Well it gave a lifetime easy job for the lucky garrison huh.
 

old man emu

Well-Known Member
#68
OME, that's interesting background. Never got that history in my school days!
There are a lot of reasons for accurate Australian history never having been taught in the 20th Century. I think the main one was that we were taught a selective history. We learned lots about British colonization from 1788 to 1821, but after that, barely nothing until the Gold Rush unless it related to the explorers. We we were taught nothing after the Gold Rush until the Kelly Gang ( and that is a highly biased story), then nothing until 1914. That history was the history of the Celebrities of the day, not the common masses.

I think two of the greatest aids to writing an accurate history of Australia are the Internet and an interest in family genealogy. Each one of us can access either contemporary news paper articles relating to our ancestors, or official records through Internet searches, or accessing the actual documents from archives. From my research into my family history, I've learned lots about the day-to-day history of the places where my ancestors lived. As a result of that research, I've been side-tracked into the topics of convict transportation and have developed a clearer picture of Aboriginal/European interaction during the European occupation of the land.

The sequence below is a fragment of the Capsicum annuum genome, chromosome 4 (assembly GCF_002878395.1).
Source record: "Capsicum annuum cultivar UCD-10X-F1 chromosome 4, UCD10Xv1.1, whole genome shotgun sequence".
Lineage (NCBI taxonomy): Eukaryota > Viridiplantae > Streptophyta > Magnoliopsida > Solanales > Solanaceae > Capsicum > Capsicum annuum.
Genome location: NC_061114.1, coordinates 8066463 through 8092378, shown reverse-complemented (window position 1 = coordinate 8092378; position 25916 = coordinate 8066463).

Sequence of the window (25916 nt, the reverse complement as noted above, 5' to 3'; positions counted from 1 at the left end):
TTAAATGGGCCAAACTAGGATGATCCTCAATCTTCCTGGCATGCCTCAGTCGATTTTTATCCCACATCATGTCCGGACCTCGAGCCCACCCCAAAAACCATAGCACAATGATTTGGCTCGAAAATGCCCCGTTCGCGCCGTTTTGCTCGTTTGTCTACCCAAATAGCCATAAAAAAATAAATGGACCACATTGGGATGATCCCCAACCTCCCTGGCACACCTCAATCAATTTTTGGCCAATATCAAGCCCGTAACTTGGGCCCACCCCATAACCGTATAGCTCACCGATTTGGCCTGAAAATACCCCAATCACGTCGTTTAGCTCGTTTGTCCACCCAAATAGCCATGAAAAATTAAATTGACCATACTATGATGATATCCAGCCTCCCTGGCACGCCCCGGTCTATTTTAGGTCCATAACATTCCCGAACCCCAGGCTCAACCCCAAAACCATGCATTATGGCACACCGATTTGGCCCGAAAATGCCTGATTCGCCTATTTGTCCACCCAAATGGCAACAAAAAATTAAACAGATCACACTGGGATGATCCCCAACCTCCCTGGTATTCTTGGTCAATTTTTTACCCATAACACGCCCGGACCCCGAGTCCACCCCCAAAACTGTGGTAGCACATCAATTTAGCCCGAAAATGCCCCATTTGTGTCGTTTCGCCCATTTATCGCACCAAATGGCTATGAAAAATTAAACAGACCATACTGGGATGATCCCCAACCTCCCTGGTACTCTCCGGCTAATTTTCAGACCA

old man emu

Well-Known Member
#69
Sorry to tell you guys, but the hemp for smoking is a different cultivar from the rope-making stuff. Smoking rope does nothing for you.